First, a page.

· In 2003 and again in 2004, the Lobby met the leadership of both universities, and of successive administrations on Leeds City Council.
· In 2003, the Lobby responded to Leeds University’s Housing Strategy and to the Council’s Accommodation Strategy as proposed in the Leeds UDP Review (specifically ASHORE).
· In 2004, the Lobby continued its critique of the University’s and the Council’s strategies. In addition, the Lobby proposed (1) increased control mechanisms in Headingley (Diversity Zones), (2) guidance to students on accommodation elsewhere(Students in the City), and (3) measures to capitalise on HMO licensing, introduced by the new Housing Act, especially additional licensing (Stemming the Tide).

26D Local Authority Strategy
Leeds City Council has developed an official Accommodation Strategy for students, in support of the interests of the local community, in several stages (and with varied success).
· In 1987, two small HMO Priority Areas were established, to contain the spread of HMOs (and a Registration Scheme followed in one of these). But these were ineffective, largely due to inadequate policing.
· In 2000, the Council established a HMO Working Group, to which all interested parties were invited. Issues were (hotly) debated, but the Group had no power to take action. It met for one year.
· In 2001, the Council established a formal Student Housing Project Group, and initiated an investigation into Shared Housing in Leeds. The following year, a Shared Housing Action Plan was published, and its implementation was overseen by the Student Housing project Group.
· In 2002, Task Groups were established to implement SHAP, under the local Community Involvement Team (now the Area Committee) – a Planning Group, the Central Headingley Strategy Group, and the Community & HE Forum.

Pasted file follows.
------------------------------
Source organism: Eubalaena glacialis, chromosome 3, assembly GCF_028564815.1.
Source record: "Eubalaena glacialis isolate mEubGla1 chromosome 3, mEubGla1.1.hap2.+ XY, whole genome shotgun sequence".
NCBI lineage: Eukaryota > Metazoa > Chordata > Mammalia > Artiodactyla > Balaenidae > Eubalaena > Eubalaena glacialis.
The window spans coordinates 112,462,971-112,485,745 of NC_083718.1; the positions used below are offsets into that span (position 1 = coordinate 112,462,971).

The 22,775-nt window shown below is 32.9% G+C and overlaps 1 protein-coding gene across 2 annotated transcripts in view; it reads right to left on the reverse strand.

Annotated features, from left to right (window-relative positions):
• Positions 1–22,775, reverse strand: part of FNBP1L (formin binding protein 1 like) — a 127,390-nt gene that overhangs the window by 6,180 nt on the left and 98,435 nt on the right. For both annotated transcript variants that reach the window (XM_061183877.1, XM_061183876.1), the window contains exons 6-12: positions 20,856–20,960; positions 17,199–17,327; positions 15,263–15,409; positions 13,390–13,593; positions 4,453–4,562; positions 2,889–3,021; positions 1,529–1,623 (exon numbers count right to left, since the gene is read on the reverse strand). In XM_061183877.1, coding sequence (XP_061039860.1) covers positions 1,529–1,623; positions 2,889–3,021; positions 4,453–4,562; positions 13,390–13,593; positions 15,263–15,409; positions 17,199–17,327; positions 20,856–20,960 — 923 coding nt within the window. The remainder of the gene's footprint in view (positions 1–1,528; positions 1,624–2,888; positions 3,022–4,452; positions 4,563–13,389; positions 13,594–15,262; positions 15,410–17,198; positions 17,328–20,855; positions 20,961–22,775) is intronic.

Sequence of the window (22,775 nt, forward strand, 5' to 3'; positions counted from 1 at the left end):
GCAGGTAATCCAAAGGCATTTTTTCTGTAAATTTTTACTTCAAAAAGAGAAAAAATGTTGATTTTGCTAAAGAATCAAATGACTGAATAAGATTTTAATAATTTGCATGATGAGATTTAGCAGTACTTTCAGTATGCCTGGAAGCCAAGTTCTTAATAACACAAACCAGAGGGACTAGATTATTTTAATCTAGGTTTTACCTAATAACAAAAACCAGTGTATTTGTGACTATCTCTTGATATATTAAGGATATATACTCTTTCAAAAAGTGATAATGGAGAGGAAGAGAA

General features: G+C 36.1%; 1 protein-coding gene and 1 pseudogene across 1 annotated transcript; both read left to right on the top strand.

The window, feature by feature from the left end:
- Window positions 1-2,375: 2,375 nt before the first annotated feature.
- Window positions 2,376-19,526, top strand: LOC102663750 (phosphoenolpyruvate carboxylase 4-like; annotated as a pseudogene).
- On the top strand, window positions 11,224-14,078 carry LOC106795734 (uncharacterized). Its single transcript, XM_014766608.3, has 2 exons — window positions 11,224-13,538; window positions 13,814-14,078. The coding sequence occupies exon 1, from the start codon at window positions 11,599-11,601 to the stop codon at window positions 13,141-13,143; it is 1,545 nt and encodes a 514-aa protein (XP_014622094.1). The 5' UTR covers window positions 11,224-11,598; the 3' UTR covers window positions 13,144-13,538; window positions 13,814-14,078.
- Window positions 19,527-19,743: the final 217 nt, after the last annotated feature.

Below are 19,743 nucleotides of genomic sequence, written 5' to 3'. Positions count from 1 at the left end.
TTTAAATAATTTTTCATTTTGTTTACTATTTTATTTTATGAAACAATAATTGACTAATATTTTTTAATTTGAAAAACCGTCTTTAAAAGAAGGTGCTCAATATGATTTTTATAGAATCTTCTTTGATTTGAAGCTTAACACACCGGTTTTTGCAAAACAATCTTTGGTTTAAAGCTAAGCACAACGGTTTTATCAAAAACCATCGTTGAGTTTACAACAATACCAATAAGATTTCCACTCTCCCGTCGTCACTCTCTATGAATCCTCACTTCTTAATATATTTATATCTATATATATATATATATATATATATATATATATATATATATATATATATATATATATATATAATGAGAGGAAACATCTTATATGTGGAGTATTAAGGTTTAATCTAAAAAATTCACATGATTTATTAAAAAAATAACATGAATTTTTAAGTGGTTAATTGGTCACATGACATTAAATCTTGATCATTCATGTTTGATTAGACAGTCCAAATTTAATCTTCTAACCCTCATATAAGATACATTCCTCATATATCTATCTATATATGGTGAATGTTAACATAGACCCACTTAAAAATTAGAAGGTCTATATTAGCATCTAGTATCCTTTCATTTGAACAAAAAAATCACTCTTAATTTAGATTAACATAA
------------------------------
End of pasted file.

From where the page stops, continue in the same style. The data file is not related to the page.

· In 2003, Leeds UDP Review proposed ASHORE, comprising a designated Area (in & around Headingley), restraint on student housing within the Area, and encouragement of student housing without.
· In 2004, the Council defended ASHORE at a Public Inquiry, with the support of the community, the universities and Unipol, and against opposition by Leeds Property Association (students did not participate).
· In 2005, the Council is preparing to implement HMO licensing, most of which will concern student HMOs.

31Db Consultation
· In 2001, the Council invited Leeds HMO Lobby to represent the community on the Student Housing Project Group.
· Much of the activity of the SHPG has been driven by the community, both ASHORE and other responses.
· The Council did not take advantage of the consultation procedure for the Leeds UDP Review, with the result that the ASHORE proposal was less well developed than it might have been.

35 Government Response to Studentification
· After eight years, the present government has begun to respond to concerns about studentification. In 2000, the MP for Leeds NW raised the issue in Parliament (Early Day Motion 240). In 2001, the Minister for Housing, Planning & Regeneration visited Leeds, but was unresponsive. In 2002, the new Minister, Lord Falconer, visited Leeds and was ‘chilled’ by what he saw. No relation was established with the next Minister, Lord Rooker. The current Minister, Keith Hill, recognised the issue soon after his appointment in 2003, and he met community representatives early in 2004. Finally, late in 2004, research on Students & Community was commissioned (though with explicit refusal to consider any legislative change).
· The government’s Higher Education policy has completely failed to recognise the accommodation implications of the commitment to a 50% uptake of HE.
· HMO licensing took five years to get from the consultation of 1999 to the statute book in 2004, with the new Housing Act. In the drafting of the Act, the government resolutely refused to extend the scope of mandatory licensing (so that most student houses were included), and local authorities still have to apply to the government for additional licensing.
· The key issue however is planning control over student houses in the PRS, that is HMOs. What is needed is (1) adequate definition of HMO in planning legislation (on the same basis as housing legislation), and (2) identification of HMO as a distinct Use Class (thereby subjecting them to development control). Both measures have been introduced in Northern Ireland – but the government remains resolutely opposed in England & Wales (and Scotland).

Dr Richard Tyler, Co-ordinator, Leeds HMO Lobby, February 2005


Leeds HMO Lobby
email: hmolobby@hotmail.com website: www.hmolobby.org.uk/leeds